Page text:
Saturday morning I was out at the barn with Gale Pryor, enjoying watching her ride. Her instructor, Debby Baldelli, had been away in Europe and just returned. Gale and Debby were now wearing ear pieces, enabling them both to talk back and forth without having to shout the length of the ring.
    In the course of the hour, the sweet and relaxed horse that Gale was riding brought himself together, arched his neck, balanced on small and large circles, and showed suspension and a flashy extended trot, a thrill for rider and horse too.

    It’s great what a rider can do with a horse, using his or her own body moves and mutual understanding, without pulling the reins around unnecessarily.

    • Terry Golson Post author

      I also use a listening system with my instructor and when I teach. Even if you’re using the same words, not having to yell creates a much nicer tone to the lessons.

  • Shannon

    As you know, you and I have horses with some similar issues, so Toka’s story feels so familiar. I’ve always used cavalletti and trotting poles as part of our routine, as well as hacking out and walking/trotting/cantering hills. My mare has grown stronger and stronger with correct work and gymnastic exercises and just recently I have had to put bell boots on her because she has moved to a stage where her hind end is stronger than before and she is trotting so far under herself that she’s forging. It’s a stage, my trainer says, and she’ll be able to forgo them once she figures out how to get her front legs out from under her when she’s got a rider on board.

    I subscribed to Dressage Rider Training for a while and got some benefit from that in terms of fitness and strength, as well as taking yoga classes from my daughter. But most recently I’ve started taking Pilates using the Reformer machines and …. WOW! If those machines don’t show you every spot where you’re crooked or weak, I don’t know what will. And as I grow more aware of my own weak spots, my riding is getting better and better. Having the right teacher for the Pilates class helps, too. He has worked with dressage riders before and is very tuned in to what we need to do with our horses. I highly recommend it.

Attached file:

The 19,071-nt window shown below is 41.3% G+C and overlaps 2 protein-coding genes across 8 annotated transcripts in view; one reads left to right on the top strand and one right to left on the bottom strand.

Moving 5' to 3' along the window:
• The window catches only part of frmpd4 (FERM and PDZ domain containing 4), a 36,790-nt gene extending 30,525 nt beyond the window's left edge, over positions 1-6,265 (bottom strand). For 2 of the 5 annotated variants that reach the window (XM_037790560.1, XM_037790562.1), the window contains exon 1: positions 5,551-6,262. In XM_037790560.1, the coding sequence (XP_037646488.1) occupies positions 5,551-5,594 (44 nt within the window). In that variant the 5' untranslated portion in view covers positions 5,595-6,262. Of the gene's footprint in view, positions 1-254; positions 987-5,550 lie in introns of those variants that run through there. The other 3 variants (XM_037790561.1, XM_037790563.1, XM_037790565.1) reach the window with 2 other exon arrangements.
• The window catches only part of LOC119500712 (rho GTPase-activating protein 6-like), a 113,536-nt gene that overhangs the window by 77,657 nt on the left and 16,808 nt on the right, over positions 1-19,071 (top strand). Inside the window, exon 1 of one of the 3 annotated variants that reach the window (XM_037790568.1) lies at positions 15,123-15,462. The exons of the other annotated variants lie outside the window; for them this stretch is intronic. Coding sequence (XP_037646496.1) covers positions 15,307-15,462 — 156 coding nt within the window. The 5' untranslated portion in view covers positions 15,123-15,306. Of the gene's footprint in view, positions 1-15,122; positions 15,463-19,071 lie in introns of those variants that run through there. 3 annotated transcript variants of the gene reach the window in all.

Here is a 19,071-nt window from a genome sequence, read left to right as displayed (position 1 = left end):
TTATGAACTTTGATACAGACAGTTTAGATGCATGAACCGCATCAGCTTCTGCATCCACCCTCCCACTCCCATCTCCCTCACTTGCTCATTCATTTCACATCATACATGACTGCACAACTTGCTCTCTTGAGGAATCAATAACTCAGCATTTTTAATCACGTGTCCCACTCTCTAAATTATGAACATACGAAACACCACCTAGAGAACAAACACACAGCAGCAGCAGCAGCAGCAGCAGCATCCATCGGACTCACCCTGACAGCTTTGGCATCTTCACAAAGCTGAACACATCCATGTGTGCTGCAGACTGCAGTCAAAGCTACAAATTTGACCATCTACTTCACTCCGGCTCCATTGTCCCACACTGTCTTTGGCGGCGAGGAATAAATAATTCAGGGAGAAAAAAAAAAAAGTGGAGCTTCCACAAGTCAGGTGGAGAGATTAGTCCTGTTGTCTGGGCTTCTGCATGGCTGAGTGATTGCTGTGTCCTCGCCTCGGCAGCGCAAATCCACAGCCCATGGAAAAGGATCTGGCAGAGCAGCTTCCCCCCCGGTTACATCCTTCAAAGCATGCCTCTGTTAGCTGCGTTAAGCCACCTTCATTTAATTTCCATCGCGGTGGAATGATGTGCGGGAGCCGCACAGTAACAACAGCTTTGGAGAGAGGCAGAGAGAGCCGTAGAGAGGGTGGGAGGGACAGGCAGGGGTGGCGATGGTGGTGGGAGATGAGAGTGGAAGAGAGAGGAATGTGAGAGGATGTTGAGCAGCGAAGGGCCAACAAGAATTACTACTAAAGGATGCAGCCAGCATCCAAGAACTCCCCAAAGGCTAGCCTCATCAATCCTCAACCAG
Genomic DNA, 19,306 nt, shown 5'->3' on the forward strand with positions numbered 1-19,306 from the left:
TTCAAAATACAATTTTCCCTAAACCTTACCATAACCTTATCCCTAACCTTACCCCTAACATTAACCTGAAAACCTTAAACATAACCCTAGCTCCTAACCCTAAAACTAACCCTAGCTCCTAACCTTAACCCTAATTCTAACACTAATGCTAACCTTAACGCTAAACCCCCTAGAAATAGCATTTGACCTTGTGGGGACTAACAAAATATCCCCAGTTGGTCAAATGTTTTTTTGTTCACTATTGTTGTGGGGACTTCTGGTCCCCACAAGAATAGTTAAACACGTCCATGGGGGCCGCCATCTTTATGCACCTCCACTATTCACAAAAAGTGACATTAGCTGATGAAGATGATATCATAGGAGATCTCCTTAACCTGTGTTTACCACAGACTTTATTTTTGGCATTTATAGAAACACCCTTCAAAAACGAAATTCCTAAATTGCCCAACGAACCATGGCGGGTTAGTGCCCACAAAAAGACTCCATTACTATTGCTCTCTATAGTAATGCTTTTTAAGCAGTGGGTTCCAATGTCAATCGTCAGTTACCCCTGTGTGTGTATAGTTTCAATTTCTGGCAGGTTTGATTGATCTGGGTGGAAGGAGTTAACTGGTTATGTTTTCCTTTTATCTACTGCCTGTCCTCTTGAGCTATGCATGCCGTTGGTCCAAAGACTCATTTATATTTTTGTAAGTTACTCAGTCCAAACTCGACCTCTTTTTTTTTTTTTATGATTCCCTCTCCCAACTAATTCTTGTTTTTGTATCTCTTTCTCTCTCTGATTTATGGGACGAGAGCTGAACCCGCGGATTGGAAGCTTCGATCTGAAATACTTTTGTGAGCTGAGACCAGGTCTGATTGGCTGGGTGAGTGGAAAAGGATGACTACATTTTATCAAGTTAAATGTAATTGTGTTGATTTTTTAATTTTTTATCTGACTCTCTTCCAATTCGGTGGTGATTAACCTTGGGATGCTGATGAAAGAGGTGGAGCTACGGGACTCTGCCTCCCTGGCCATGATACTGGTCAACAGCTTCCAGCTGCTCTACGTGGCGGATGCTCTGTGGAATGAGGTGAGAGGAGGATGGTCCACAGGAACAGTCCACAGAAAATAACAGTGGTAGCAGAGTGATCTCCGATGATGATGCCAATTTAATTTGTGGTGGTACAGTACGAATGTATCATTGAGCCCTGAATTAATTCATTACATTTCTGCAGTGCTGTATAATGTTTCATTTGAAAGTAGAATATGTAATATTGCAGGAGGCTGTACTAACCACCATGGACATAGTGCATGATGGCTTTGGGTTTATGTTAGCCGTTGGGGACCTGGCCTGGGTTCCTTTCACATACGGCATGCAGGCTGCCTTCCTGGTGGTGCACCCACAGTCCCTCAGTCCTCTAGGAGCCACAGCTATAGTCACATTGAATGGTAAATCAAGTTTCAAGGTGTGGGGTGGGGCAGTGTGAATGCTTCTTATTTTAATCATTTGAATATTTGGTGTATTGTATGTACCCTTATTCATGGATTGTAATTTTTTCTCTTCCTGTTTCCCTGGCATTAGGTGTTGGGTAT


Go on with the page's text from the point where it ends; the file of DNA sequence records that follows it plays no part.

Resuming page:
I subscribed

  • Shannon

    Also, Toka looks magnificent! You are going to feel like you’re flying when he does that with you on board. So lovely to see his journey play out like this. I have hope for my mare and I in the dressage ring now!

  • sara russell

    Several people that I know work out on a regular basis so that they remain strong enough to ride. I try to get 10,000 steps a day , as well as exercise. However, the trainer at our barn rides so much that he doesn’t need to work out. It takes a lot of strength to keep up with a horse, and it is all in our core..

    • Terry Golson Post author

      One woman that I’ve trained with rides multiple horses daily, has a “real” job, and goes to the gym at 6 am in order to be fit enough to ride with finesse. I don’t have that drive, but I am going to do something.

  • John Schaller

    I pretty much stopped riding a mountain bike to try to avoid confusion between the elbows-up hips forward “good” position on a bike and the desirable positions on a horse. I do more underwater swimming with a dolphin kick now to try to keep my core in better shape for riding.